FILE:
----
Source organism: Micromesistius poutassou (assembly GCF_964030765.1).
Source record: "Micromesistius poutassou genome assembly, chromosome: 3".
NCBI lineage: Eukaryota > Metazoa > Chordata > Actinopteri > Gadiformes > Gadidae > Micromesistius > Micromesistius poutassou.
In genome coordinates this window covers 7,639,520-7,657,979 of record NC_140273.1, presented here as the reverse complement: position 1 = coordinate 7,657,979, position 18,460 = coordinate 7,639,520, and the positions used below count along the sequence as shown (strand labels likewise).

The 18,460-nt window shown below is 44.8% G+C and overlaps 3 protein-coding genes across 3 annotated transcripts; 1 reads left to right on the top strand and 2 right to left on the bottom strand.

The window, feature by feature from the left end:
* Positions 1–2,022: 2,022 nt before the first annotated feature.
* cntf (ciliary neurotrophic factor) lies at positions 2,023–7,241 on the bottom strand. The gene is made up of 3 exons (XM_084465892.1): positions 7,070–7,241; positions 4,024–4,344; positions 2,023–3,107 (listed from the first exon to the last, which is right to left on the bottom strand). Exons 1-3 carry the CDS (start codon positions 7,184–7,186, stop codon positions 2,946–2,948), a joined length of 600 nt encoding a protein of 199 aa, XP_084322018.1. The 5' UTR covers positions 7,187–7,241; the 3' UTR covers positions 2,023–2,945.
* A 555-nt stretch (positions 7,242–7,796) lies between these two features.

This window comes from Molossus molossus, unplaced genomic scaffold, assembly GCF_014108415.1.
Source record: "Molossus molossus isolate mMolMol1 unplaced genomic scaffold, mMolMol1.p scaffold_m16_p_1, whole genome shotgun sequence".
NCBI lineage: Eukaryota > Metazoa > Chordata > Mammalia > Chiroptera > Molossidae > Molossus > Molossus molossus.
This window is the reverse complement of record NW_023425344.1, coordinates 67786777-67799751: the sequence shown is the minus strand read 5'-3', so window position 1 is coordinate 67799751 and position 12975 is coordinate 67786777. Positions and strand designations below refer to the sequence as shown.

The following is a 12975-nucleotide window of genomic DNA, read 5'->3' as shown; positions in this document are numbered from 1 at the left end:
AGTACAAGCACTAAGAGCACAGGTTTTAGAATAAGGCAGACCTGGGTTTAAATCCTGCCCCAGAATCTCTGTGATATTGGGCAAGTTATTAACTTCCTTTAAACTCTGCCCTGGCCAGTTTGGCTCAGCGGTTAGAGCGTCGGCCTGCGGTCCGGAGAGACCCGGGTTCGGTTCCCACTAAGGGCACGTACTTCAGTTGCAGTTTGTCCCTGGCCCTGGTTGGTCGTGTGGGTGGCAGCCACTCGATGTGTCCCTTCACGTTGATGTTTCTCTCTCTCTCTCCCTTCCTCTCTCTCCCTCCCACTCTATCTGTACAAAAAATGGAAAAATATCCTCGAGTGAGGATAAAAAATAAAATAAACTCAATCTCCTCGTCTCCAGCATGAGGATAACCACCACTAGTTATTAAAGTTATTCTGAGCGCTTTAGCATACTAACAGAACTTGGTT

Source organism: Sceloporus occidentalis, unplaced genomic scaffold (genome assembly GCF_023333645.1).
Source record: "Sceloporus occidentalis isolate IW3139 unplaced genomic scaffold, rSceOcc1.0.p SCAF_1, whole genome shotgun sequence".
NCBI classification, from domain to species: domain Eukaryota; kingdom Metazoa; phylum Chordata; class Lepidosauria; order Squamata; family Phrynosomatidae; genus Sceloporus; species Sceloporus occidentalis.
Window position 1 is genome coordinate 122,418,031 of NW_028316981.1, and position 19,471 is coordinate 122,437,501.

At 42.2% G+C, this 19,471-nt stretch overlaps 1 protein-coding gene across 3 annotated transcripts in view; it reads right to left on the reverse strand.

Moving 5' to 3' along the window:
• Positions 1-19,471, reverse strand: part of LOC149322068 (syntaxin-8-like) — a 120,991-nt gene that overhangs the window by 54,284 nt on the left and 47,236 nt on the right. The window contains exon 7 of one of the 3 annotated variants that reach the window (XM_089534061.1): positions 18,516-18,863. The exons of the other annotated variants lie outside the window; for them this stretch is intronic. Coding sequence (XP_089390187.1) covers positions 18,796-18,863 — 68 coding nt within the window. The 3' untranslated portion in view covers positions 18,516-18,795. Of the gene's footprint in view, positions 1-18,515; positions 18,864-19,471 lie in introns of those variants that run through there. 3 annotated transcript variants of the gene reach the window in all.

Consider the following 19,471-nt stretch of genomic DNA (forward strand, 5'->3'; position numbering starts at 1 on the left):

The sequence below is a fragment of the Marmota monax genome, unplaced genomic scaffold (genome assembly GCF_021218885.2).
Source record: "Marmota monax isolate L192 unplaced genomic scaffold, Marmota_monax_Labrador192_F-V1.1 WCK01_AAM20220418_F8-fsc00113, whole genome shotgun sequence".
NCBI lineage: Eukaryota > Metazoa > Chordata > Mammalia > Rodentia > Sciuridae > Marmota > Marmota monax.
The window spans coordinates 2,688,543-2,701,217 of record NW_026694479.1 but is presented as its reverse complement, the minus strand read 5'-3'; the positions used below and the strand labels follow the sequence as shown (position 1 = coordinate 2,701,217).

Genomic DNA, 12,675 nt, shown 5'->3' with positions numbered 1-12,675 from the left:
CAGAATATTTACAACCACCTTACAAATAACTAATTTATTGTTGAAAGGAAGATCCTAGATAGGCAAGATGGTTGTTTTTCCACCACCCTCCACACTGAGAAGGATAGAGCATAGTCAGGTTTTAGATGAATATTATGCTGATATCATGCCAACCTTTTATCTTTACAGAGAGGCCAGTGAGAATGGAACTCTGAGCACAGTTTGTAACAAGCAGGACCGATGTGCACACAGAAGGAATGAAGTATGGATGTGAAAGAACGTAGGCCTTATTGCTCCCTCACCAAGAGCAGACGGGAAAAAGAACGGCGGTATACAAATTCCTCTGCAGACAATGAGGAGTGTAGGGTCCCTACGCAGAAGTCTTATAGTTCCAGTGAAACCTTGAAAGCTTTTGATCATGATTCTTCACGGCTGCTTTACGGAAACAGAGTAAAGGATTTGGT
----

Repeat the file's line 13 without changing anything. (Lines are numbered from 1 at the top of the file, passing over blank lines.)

This window is the reverse complement of record NW_023425344.1, coordinates 67786777-67799751: the sequence shown is the minus strand read 5'-3', so window position 1 is coordinate 67799751 and position 12975 is coordinate 67786777. Positions and strand designations below refer to the sequence as shown.